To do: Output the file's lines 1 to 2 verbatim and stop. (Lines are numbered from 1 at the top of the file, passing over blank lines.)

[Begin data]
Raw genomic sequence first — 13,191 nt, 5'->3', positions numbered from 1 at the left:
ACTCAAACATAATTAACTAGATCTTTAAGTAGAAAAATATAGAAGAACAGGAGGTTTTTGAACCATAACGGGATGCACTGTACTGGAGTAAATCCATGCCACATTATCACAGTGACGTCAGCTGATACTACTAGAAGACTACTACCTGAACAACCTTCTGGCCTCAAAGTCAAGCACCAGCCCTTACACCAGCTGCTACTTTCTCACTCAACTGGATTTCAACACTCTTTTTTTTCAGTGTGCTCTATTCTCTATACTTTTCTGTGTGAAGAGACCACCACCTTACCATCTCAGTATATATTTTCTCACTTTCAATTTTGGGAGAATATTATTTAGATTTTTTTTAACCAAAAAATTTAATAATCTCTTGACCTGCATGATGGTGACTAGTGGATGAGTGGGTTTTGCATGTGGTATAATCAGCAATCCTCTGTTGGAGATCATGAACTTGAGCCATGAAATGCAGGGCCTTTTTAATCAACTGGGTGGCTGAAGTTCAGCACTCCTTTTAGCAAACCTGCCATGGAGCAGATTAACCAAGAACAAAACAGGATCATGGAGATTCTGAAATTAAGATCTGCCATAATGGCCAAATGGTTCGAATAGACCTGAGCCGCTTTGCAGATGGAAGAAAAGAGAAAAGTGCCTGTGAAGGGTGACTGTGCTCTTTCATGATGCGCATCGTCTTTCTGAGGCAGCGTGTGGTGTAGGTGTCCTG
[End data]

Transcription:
Raw genomic sequence first — 13,191 nt, 5'->3', positions numbered from 1 at the left:
ACTCAAACATAATTAACTAGATCTTTAAGTAGAAAAATATAGAAGAACAGGAGGTTTTTGAACCATAACGGGATGCACTGTACTGGAGTAAATCCATGCCACATTATCACAGTGACGTCAGCTGATACTACTAGAAGACTACTACCTGAACAACCTTCTGGCCTCAAAGTCAAGCACCAGCCCTTACACCAGCTGCTACTTTCTCACTCAACTGGATTTCAACACTCTTTTTTTTCAGTGTGCTCTATTCTCTATACTTTTCTGTGTGAAGAGACCACCACCTTACCATCTCAGTATATATTTTCTCACTTTCAATTTTGGGAGAATATTATTTAGATTTTTTTTAACCAAAAAATTTAATAATCTCTTGACCTGCATGATGGTGACTAGTGGATGAGTGGGTTTTGCATGTGGTATAATCAGCAATCCTCTGTTGGAGATCATGAACTTGAGCCATGAAATGCAGGGCCTTTTTAATCAACTGGGTGGCTGAAGTTCAGCACTCCTTTTAGCAAACCTGCCATGGAGCAGATTAACCAAGAACAAAACAGGATCATGGAGATTCTGAAATTAAGATCTGCCATAATGGCCAAATGGTTCGAATAGACCTGAGCCGCTTTGCAGATGGAAGAAAAGAGAAAAGTGCCTGTGAAGGGTGACTGTGCTCTTTCATGATGCGCATCGTCTTTCTGAGGCAGCGTGTGGTGTAGGTGTCCTG